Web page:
• avatar
    RHD

    This is similar to the Toffifay candy commercials that would play during kid’s cartoon programs in the 70s: “Toffifay! It’s too good for kids!” (Kids watching TV wonder why and try to figure how to get some) and then it ends with Grandpa giving a kid a Toffifay with “…but not too good for you!”.
    A risky and clever reverse psychology ploy by Lotus – piquing the curiosity of enough people just might end up selling a few Evora 400s.

  • avatar
    jerseydevil200

    Difficult to know which to lust after more, this or the Alfa.

    sigh

  • avatar
    Car-los

    I passed!!!! 8.22 seconds!!!Now I only need to win the lottery!!!!!

  • avatar
    ccd1

    I get the campaign but it misses the point. The perception of Lotus is that the fit and finish is sub par particularly for a car in this price range and not reliable. The 400 would be the top choice to replace my TT RS, but for these issues (along with seeing if narrowing the door sills makes the car truly reasonable to get into and whether the trunk will fit a cart golf bag)

    • 0 avatar
      brian.scott.henry

      Afternoon,

      Have you had the opportunity to drive an Evora newer than 2012? The fit and finish to much better than most make it sound. You can fit two small walking bags in the trunk.

      I’m always confused why so many people talk about a make and its realiability. Very few problems with these cars. The IPS automatics see the most problems, but even then they aren’t in shops often and when they are usually from people not driving th cars and sitting too long.

      Go out and drive a new 2014 Evora and you might realize how under vaulted these cars are. Looks in person blow anything on the market within the same range out of the water. C7s are nice and the new design cues offer a lot to the eye, but the Evora IS a drivers car.

      • 0 avatar
        ccd1

        Thanks for the info. This car interests me more than anything else on the market. Really want to test drive the 400. I’m not ready to trade in my TT RS just yet, but this is the one car that could tempt me. I’m hoping Lotus will return to the Wasihington, DC auto show next year so I can see it in person. What about repairs? Are you restricted to Lotus dealers?

  • avatar
    SCE to AUX

    I already know it’s not for me. I can’t fit inside any Lotus, and no Lotus fits inside my budget.

  • avatar
    Fred

    As soon as I click on the yellow box it immeadiatly says I fail with a time of 0.03 seconds. Doesn’t matter can’t afford it anyway. Now I have to defend my brand…Lotus above all else is about well handling cars. Everything else is a compromise. If you want ergonomics and something to get you to work every day look somewhere else. Meanwhile stop complaining and go for a drive the sun is out and the bluebonnets are in bloom. And when you stop at a antique store the Lotus is too small to carry a little table home.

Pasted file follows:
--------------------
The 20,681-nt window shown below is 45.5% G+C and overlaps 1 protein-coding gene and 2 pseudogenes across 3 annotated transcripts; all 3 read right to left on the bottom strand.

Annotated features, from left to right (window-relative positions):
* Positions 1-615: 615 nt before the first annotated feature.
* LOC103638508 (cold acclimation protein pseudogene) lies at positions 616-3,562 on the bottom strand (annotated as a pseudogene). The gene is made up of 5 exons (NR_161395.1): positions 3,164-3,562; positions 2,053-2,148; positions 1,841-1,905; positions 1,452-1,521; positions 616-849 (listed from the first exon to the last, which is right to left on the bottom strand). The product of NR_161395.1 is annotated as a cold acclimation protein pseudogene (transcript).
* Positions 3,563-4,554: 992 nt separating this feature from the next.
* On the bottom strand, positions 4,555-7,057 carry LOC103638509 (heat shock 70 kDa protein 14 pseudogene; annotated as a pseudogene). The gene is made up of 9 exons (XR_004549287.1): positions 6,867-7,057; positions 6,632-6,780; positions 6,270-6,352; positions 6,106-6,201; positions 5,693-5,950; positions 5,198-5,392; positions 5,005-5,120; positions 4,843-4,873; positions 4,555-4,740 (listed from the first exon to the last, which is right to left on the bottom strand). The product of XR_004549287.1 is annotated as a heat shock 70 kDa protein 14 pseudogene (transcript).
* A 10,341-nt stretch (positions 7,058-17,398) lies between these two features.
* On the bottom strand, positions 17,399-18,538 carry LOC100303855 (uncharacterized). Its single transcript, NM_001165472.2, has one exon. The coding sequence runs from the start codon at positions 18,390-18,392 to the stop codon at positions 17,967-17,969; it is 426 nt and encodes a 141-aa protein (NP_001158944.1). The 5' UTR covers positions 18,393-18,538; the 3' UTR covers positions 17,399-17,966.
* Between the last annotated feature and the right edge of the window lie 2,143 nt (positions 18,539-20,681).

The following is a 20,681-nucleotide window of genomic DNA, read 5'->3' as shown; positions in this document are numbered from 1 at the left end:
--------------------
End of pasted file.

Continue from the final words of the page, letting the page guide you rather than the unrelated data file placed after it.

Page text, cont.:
• avatar

    It looks as if it has no rearward visibility. It is the same feeling I had when I saw the F-35.

    • 0 avatar
      ...m...

      …it doesn’t: from the driver’s seat looking in the rearview mirror, well, i’ll let this picture speak for itself…

      freelands.net /joko /lotus /Red%20-%20Rear%20View%20Mirror.JPG (omit the pre-slash spaces)

      …most mid-engined cars have poor rear visibility, and you can acclimate by using your side mirrors and pulling through traffic instead, but the evora’s definitely on the poorer end of that spectrum…now that the cars have rear-facing cameras, most of that concern is probably ameliorated, but i haven’t driven one equipped with a camera to confirm the experience firsthand…

  • avatar
    rpn453

    “Nothing hard to drive about them at all (outside of usual caveats about the reliability of LBCs).”

    I don’t know about that. They’re certainly not idiot-proof like most modern vehicles. You better know how to make sudden steering corrections if you’re going to be playing around with any quick transitions, or if you’re going to be lifting off the throttle or using the brakes at all during any at-the-limit cornering.

    • 0 avatar
      ...m...

      …lotus factory suspension is VERY forgiving and progressive at the limit; not at all twitchy…in fact, folks who aren’t accustomed to managing weight distribution often find lotus tuning outright understeery; there’s a funny video of jeremy clarkson struggling to induce oversteer in an old elise where gavin kershaw (lotus factory driver) eventually tells him that he’s just not doing it right…

  • avatar
    Zackman

    The first thing that I noticed from the photo that the car resembled a boy-racer after-market-applied aero kit on a Hyundai Veloster!

    After that, I don’t care.

  • avatar
    CoreyDL

    Reminds me of that story (probably covered here) where a disgruntled Bugatti owner way back had written to Ettore Bugatti, complaining that his car wouldn’t start on cold mornings.

    Ettore wrote back something like, “Surely a man who can afford a Bugatti can afford a garage in which to store it.”